Environment - Food and Water - Sustainability - Uncategorized

How Does Green Infrastructure Affect Watershed, or Catchment-Scale, Processes?

Heather Golden and Nahal Hoghooghi address how recent and future research can provide insights on the efficacy of LID practices at catchment scales.

Green infrastructure (GI) has recently gained global momentum in direct response to governing bodies and communities targeting sustainable urban stormwater management. GI, often termed low impact development (LID) in North America, uses plants, soils, and landscape design (e.g., rain gardens, rain barrels, and bioretention areas) to retain and gradually release precipitation, snowmelt, and associated pollutants in urban and suburban areas. LID therefore helps to prevent flooding and water pollution that occurs via rapid runoff from sidewalks, parking lots, roads, and other impermeable surfaces.

Quantifying the effectiveness of LID for improving urban water quality and minimizing flooding potential has gained traction in recent years. However, most of this work is primarily focused on LID impacts across small areas of land, such as plots, parcels, or drainage areas immediate to the LID. Therefore, a key science and management question remains: How effective are LID practices for water quality and flood management at the scale of catchments, or watersheds – i.e., the scale of management?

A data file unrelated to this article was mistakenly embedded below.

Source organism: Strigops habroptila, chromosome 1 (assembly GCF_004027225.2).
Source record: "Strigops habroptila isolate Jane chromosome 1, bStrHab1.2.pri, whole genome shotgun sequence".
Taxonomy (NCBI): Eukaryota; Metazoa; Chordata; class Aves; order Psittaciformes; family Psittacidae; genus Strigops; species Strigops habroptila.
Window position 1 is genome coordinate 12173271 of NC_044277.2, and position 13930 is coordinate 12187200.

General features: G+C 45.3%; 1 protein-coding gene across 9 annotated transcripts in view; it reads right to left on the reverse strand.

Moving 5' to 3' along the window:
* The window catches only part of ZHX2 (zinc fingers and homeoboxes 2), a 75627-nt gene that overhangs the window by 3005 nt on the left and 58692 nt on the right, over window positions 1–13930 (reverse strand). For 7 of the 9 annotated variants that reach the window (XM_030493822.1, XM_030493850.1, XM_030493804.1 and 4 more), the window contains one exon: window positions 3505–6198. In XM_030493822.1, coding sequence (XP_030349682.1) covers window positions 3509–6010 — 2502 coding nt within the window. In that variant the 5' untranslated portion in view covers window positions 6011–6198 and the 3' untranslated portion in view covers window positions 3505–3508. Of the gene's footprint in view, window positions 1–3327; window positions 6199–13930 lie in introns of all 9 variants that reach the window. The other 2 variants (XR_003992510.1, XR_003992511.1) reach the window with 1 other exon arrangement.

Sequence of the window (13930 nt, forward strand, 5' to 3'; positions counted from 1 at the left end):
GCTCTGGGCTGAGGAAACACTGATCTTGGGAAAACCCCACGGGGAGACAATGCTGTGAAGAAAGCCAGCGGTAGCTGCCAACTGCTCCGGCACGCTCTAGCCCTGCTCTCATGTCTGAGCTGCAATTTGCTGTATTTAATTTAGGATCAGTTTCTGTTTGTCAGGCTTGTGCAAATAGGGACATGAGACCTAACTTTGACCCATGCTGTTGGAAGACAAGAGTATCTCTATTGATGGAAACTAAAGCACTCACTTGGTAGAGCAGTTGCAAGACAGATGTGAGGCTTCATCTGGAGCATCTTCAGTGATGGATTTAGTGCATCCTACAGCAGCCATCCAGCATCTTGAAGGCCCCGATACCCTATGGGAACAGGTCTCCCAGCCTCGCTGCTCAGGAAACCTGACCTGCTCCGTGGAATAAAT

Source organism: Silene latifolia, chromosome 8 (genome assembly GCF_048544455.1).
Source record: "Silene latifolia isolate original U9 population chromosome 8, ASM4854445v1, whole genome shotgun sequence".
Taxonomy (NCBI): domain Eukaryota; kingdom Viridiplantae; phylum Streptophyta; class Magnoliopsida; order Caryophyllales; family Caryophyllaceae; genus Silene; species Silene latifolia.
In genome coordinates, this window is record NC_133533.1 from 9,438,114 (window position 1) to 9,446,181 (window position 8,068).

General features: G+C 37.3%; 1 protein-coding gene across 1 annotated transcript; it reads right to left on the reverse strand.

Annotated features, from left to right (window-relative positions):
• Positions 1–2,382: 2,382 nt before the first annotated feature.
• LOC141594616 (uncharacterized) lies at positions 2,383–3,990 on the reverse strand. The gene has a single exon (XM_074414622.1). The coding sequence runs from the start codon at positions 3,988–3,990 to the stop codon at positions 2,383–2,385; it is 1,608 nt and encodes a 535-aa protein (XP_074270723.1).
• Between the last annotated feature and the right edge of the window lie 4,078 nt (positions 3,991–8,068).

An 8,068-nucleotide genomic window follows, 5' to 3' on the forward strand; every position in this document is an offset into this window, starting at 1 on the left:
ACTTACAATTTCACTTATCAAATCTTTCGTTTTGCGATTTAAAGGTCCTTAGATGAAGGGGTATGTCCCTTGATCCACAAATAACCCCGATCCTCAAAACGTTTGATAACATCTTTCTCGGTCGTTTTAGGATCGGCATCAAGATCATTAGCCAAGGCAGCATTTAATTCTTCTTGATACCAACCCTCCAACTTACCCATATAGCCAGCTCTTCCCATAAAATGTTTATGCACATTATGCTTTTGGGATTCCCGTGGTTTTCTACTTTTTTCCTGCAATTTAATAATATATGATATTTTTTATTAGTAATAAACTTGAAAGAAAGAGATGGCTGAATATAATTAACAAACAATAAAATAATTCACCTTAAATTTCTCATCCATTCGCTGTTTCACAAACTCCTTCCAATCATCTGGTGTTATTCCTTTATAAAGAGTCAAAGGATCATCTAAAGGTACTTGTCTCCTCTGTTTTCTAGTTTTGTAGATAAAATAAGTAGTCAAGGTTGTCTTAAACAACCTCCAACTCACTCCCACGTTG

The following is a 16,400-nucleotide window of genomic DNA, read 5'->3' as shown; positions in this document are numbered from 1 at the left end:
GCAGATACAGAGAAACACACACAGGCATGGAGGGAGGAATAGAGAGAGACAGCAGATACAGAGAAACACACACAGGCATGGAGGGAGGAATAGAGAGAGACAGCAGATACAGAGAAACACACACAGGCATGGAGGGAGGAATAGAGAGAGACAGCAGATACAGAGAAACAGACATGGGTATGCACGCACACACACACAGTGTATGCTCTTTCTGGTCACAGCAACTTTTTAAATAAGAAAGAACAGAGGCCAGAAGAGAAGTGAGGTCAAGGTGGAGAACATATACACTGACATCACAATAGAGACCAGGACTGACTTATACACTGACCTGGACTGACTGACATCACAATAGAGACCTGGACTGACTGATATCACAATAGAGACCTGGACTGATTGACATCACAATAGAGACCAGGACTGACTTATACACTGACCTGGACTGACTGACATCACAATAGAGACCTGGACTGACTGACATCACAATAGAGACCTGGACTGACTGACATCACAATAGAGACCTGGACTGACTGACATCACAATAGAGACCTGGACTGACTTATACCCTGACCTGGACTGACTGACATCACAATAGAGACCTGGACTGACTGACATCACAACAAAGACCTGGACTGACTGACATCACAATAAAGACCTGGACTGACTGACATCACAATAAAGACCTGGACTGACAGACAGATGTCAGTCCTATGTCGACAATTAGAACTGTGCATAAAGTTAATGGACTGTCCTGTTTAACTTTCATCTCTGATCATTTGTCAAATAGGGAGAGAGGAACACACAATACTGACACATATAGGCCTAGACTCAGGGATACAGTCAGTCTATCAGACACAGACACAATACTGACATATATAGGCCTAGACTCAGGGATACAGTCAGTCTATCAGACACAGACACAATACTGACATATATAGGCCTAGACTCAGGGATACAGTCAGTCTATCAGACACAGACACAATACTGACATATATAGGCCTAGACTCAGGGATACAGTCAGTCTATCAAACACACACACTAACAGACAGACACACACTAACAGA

In the WIREs Water overview article “Green Infrastructure and Its Catchment-Scale Effects: An Emerging Science”, Heather Golden at the US Environmental Protection Agency (USEPA) Office of Research and Development (ORD) and Nahal Hoghooghi, an Oak Ridge Science and Education Fellow at the USEPA/ORD and now at the University of Georgia, address how recent and future research can provide insights on the efficacy of LID practices at catchment scales.

The authors discuss the state of the science on LID implementation at catchment scales, how to scale research findings on the effectiveness of LID practices to catchments, and how modeling can be used as a tool to “scale-up” our understanding of how LID practices affect catchment-scale water quantity and quality.

Golden and Hoghooghi conclude with highlighting future research questions regarding evaluating and implementing LID practices across catchments, particularly those of mixed land cover types (e.g. urban and agriculture). They further provide recommendations for quantifying catchment-scale LID impacts using models combined with novel data. Insights from this overview can be applied globally for future catchment-scale LID management and research.

 

Kindly contributed by Heather Golden.

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